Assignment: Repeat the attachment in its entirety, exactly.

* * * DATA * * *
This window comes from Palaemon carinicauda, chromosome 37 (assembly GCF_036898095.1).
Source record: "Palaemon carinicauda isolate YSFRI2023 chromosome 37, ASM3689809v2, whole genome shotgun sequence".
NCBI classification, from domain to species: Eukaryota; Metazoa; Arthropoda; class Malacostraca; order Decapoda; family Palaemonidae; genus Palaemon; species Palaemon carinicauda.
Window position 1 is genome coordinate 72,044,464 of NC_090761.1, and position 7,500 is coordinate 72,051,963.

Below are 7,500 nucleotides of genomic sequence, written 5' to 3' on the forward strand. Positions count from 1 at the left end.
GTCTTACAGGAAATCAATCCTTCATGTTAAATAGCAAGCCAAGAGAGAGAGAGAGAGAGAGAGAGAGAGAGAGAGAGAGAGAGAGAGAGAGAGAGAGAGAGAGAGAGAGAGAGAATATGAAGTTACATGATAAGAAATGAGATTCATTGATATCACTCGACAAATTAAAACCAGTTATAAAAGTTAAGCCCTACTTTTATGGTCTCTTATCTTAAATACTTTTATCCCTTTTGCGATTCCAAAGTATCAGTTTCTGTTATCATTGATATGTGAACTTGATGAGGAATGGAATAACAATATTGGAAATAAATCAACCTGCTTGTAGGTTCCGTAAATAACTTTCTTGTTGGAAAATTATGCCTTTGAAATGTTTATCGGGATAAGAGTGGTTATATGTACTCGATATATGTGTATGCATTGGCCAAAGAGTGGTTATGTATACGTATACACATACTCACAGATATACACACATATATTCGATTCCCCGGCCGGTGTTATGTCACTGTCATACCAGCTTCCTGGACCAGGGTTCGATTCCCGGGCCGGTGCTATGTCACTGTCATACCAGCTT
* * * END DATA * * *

This window comes from Palaemon carinicauda, chromosome 37 (assembly GCF_036898095.1).
Source record: "Palaemon carinicauda isolate YSFRI2023 chromosome 37, ASM3689809v2, whole genome shotgun sequence".
NCBI classification, from domain to species: Eukaryota; Metazoa; Arthropoda; class Malacostraca; order Decapoda; family Palaemonidae; genus Palaemon; species Palaemon carinicauda.
Window position 1 is genome coordinate 72,044,464 of NC_090761.1, and position 7,500 is coordinate 72,051,963.

Below are 7,500 nucleotides of genomic sequence, written 5' to 3' on the forward strand. Positions count from 1 at the left end.
GTCTTACAGGAAATCAATCCTTCATGTTAAATAGCAAGCCAAGAGAGAGAGAGAGAGAGAGAGAGAGAGAGAGAGAGAGAGAGAGAGAGAGAGAGAGAGAGAGAGAGAGAGAGAATATGAAGTTACATGATAAGAAATGAGATTCATTGATATCACTCGACAAATTAAAACCAGTTATAAAAGTTAAGCCCTACTTTTATGGTCTCTTATCTTAAATACTTTTATCCCTTTTGCGATTCCAAAGTATCAGTTTCTGTTATCATTGATATGTGAACTTGATGAGGAATGGAATAACAATATTGGAAATAAATCAACCTGCTTGTAGGTTCCGTAAATAACTTTCTTGTTGGAAAATTATGCCTTTGAAATGTTTATCGGGATAAGAGTGGTTATATGTACTCGATATATGTGTATGCATTGGCCAAAGAGTGGTTATGTATACGTATACACATACTCACAGATATACACACATATATTCGATTCCCCGGCCGGTGTTATGTCACTGTCATACCAGCTTCCTGGACCAGGGTTCGATTCCCGGGCCGGTGCTATGTCACTGTCATACCAGCTT